Stern Grove Festival unveils a new logo to attract younger audiences and showcase diversity

Stern Grove Festival Logo

San Francisco’s iconic Stern Grove Festival kicks off its 86th season with a revamped logo and brand identity. The goal is to give the festival a modern twist while preserving its deep heritage. Held annually for ten Sundays each summer, the festival is one of the largest and oldest of its kind, offering a variety of free performances in music, dance, and theater.

The new Stern Grove Festival logo is the result of a collaborative effort led by Mucho’s San Francisco office. It differs from the previous design, which was an abstract image of leaves symbolizing the eucalyptus trees that cover the festival’s natural amphitheater. For all its charm, the old logo was somewhat outdated, lacking the dynamism to reflect the eclectic and energizing atmosphere of the festival.

The new logo, designed in a minimalist style using triangular trees, gives a fresh look to the 33-acre wooded amphitheater where the festival takes place. This grove was originally purchased by Rosalie M. Stern in 1931, who then donated it to the City of San Francisco in honor of her late husband, Sigmund Stern. The typography utilizes the medina style of GT Ultra, and the typeface is densely layered to evoke the feeling of a large and engaged audience. The entire design is unified by a monochromatic green color scheme, emphasizing the festival’s connection to nature.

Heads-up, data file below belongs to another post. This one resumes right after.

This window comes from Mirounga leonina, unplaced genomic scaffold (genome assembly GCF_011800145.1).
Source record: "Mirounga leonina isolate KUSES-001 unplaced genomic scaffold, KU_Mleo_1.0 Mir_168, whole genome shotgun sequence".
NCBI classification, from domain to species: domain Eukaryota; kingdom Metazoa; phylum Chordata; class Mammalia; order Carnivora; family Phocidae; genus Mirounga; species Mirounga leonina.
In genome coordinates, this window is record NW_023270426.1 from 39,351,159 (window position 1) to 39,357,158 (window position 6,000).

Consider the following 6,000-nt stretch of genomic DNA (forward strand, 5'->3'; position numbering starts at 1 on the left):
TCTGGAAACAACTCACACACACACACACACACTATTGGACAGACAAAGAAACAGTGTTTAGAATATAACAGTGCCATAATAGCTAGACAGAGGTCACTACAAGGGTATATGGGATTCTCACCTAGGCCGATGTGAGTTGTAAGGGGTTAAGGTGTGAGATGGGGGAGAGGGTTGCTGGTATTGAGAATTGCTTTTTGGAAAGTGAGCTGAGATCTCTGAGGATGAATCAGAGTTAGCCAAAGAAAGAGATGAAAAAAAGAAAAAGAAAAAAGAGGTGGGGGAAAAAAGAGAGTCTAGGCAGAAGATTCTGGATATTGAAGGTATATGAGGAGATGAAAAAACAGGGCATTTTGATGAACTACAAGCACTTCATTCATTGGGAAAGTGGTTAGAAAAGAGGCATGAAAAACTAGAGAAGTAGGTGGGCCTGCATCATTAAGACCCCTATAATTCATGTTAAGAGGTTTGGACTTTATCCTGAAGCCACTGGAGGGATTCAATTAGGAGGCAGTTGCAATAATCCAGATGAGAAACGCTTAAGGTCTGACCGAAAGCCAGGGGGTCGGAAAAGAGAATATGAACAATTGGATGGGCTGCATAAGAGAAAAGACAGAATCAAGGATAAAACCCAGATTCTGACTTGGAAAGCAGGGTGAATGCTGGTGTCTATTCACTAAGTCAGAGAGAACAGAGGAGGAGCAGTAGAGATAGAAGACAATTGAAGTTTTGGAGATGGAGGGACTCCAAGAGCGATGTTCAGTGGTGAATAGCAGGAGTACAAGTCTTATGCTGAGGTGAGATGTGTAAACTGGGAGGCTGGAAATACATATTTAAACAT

Stern Grove Festival Logo Evolution

The updated logo is not only meant to refresh the visual identity but is also intended to be genre-neutral, allowing it to be used as an emblem for different types of performances. This strategy is part of a larger plan to take the Stern Grove Festival global and attract a younger demographic. However, in doing so, care is taken not to deprive the festival of its loyal, longtime audience, many of whom have been attending since its founding in 1938.

Four generations of the Stern family have actively participated in the festival since its inception, ensuring its continued popularity in San Francisco. The festival continues to be free of charge, in keeping with Rosalie Stern’s original vision of making art accessible to the general public.